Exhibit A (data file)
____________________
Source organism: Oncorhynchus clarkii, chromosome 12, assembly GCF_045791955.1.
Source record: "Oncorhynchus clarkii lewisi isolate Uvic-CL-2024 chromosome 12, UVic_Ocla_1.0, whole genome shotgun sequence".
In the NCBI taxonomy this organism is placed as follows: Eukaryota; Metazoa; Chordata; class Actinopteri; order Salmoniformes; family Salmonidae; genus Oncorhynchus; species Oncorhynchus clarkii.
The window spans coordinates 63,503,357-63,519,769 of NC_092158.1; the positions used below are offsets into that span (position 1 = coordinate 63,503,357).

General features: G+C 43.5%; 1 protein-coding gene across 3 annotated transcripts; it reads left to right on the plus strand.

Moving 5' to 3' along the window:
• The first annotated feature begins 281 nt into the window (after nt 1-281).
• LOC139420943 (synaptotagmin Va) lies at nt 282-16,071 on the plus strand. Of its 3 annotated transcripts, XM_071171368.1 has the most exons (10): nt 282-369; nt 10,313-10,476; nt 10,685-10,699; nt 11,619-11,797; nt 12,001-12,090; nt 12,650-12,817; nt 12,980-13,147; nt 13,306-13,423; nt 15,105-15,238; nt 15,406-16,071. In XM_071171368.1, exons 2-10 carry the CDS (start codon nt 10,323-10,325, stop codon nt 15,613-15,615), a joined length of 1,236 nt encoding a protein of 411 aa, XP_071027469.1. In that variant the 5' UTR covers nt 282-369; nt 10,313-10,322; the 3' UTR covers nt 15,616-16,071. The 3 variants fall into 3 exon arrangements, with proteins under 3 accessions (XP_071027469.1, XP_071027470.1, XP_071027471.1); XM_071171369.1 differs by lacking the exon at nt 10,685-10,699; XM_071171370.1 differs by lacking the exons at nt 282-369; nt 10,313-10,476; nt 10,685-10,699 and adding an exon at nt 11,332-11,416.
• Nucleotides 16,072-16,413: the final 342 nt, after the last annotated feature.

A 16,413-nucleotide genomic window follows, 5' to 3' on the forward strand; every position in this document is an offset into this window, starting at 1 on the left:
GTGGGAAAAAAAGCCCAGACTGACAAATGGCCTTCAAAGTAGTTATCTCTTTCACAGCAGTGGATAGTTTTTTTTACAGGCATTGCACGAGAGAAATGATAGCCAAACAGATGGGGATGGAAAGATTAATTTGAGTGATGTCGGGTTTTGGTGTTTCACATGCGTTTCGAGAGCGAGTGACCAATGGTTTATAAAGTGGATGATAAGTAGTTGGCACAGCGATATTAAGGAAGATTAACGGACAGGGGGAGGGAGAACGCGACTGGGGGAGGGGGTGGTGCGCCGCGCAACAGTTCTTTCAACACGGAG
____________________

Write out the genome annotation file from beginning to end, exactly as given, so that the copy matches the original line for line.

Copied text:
Source organism: Oncorhynchus clarkii, chromosome 12, assembly GCF_045791955.1.
Source record: "Oncorhynchus clarkii lewisi isolate Uvic-CL-2024 chromosome 12, UVic_Ocla_1.0, whole genome shotgun sequence".
In the NCBI taxonomy this organism is placed as follows: Eukaryota; Metazoa; Chordata; class Actinopteri; order Salmoniformes; family Salmonidae; genus Oncorhynchus; species Oncorhynchus clarkii.
The window spans coordinates 63,503,357-63,519,769 of NC_092158.1; the positions used below are offsets into that span (position 1 = coordinate 63,503,357).

General features: G+C 43.5%; 1 protein-coding gene across 3 annotated transcripts; it reads left to right on the plus strand.

Moving 5' to 3' along the window:
• The first annotated feature begins 281 nt into the window (after nt 1-281).
• LOC139420943 (synaptotagmin Va) lies at nt 282-16,071 on the plus strand. Of its 3 annotated transcripts, XM_071171368.1 has the most exons (10): nt 282-369; nt 10,313-10,476; nt 10,685-10,699; nt 11,619-11,797; nt 12,001-12,090; nt 12,650-12,817; nt 12,980-13,147; nt 13,306-13,423; nt 15,105-15,238; nt 15,406-16,071. In XM_071171368.1, exons 2-10 carry the CDS (start codon nt 10,323-10,325, stop codon nt 15,613-15,615), a joined length of 1,236 nt encoding a protein of 411 aa, XP_071027469.1. In that variant the 5' UTR covers nt 282-369; nt 10,313-10,322; the 3' UTR covers nt 15,616-16,071. The 3 variants fall into 3 exon arrangements, with proteins under 3 accessions (XP_071027469.1, XP_071027470.1, XP_071027471.1); XM_071171369.1 differs by lacking the exon at nt 10,685-10,699; XM_071171370.1 differs by lacking the exons at nt 282-369; nt 10,313-10,476; nt 10,685-10,699 and adding an exon at nt 11,332-11,416.
• Nucleotides 16,072-16,413: the final 342 nt, after the last annotated feature.

A 16,413-nucleotide genomic window follows, 5' to 3' on the forward strand; every position in this document is an offset into this window, starting at 1 on the left:
GTGGGAAAAAAAGCCCAGACTGACAAATGGCCTTCAAAGTAGTTATCTCTTTCACAGCAGTGGATAGTTTTTTTTACAGGCATTGCACGAGAGAAATGATAGCCAAACAGATGGGGATGGAAAGATTAATTTGAGTGATGTCGGGTTTTGGTGTTTCACATGCGTTTCGAGAGCGAGTGACCAATGGTTTATAAAGTGGATGATAAGTAGTTGGCACAGCGATATTAAGGAAGATTAACGGACAGGGGGAGGGAGAACGCGACTGGGGGAGGGGGTGGTGCGCCGCGCAACAGTTCTTTCAACACGGAG